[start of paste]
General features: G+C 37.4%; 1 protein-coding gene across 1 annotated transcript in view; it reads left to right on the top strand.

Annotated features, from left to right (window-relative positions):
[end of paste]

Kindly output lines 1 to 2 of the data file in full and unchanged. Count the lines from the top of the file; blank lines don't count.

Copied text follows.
General features: G+C 37.4%; 1 protein-coding gene across 1 annotated transcript in view; it reads left to right on the top strand.

Annotated features, from left to right (window-relative positions):